>> Scott Murdoch, Reuters
Published: 2022-05-27 16:51:08 BdST
For most chief executives of the world's major banks, the meeting would be their first visit to Hong Kong - historically a massive global conference venue - in at least three years, said the sources familiar with the matter.
The Chinese-controlled territory closed its borders in early 2020 for most non-residents to deal with the coronavirus pandemic and has maintained some of the tightest restrictions in the world, which have starved its economy of tourist and business arrivals.
Visitors to Hong Kong have to quarantine for seven days in hotels and face mandatory testing before and after arriving, as the city sticks to its near-zero COVID-19 strategy to curb all outbreaks as soon as they occur.
Those rules, combined with temporary measures this year that separated families and children in quarantine facilities, triggered an exodus of expatriate workers, especially in financial services, from the city.
Hong Kong Monetary Authority (HKMA) is working with foreign investment banks based in Hong Kong on the event, which is scheduled for early November and will run alongside the prestigious Rugby 7s tournament, said the sources.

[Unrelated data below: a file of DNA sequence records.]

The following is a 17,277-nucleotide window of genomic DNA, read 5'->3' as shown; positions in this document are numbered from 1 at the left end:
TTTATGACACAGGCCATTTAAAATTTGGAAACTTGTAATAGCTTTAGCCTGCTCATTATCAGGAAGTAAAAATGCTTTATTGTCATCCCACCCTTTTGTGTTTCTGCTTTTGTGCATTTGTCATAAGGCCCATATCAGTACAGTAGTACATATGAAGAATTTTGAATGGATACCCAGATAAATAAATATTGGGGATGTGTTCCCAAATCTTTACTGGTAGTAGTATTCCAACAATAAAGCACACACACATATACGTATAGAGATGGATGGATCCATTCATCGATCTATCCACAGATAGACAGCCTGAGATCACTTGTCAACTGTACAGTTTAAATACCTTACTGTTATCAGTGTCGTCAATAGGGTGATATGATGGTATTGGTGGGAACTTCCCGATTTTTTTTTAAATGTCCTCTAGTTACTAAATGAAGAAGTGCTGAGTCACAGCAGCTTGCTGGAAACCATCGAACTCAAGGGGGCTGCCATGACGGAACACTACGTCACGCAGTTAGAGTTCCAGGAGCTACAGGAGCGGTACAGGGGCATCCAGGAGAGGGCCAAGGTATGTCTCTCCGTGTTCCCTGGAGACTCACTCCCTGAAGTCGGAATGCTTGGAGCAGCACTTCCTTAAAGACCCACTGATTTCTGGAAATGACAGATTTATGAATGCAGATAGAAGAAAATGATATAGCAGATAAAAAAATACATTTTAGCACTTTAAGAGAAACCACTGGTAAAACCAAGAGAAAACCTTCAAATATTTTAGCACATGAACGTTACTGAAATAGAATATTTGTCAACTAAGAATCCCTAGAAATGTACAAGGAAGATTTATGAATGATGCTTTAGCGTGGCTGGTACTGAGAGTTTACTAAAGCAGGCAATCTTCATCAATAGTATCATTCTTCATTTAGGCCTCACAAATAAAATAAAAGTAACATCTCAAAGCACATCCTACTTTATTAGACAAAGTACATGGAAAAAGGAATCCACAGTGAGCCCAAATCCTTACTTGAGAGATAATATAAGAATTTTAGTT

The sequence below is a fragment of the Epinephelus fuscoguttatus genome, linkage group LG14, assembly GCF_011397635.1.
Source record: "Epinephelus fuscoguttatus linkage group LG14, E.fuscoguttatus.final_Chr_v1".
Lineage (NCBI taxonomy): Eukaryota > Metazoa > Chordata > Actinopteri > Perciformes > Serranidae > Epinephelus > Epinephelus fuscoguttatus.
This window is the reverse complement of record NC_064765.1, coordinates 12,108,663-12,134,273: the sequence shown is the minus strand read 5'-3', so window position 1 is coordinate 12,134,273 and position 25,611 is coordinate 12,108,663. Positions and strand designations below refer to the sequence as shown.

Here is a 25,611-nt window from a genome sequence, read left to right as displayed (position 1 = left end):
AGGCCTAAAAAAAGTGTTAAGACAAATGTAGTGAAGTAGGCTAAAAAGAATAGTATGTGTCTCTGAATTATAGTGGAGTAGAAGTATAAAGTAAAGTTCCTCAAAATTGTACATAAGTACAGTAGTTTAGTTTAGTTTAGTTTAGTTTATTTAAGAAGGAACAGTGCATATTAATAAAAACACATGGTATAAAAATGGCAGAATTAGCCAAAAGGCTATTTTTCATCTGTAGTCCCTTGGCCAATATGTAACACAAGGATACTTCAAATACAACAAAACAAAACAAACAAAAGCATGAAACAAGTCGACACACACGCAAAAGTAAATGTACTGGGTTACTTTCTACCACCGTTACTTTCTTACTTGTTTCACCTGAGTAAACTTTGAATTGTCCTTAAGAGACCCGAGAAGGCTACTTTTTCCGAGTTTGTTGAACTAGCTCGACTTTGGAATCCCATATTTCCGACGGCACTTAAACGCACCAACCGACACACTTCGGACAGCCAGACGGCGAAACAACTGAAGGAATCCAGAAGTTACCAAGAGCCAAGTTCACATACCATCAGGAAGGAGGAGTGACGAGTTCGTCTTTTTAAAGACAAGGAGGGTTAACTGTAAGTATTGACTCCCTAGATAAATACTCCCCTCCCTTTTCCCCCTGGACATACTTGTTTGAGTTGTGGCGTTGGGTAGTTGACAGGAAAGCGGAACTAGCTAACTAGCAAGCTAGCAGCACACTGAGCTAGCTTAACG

The Rugby 7s are due to run Nov 4 to 6, having been postponed a number of times since the start of the pandemic.
For the HKMA conference to attract global bankers, the mandatory seven-day hotel quarantine rules would need to be eased, said the sources, who declined to be named as they were not authorised to speak to the media.
After a two-year ban, borders were re-opened to non-residents this month, although their entry is subject to the seven-day hotel quarantine.
While exemptions allow top financial executives visiting Hong Kong to leave their hotels for meetings, very few have taken advantage of the programme because itineraries have to be lodged with regulators, the sources said.
Hong Kong authorities have to date given no public indication they intend to relax quarantine restrictions by November.
An HKMA spokesperson told Reuters the authority was working on a "high level investment summit" and would release more details later.
"The HKMA has been maintaining regular dialogue with relevant government authorities to share with them financial industry's observations and suggestions with regard to Hong Kong's anti-epidemic measures," the spokesperson said.
"We shall defer to the relevant government authorities on border control matters."
Outgoing Hong Kong Chief Executive Carrie Lam said this week quarantine rules were unlikely to be altered before her term ends on June 30. John Lee, who takes over as CEO on July 1, has indicated he wants Hong Kong to remain a global financial hub.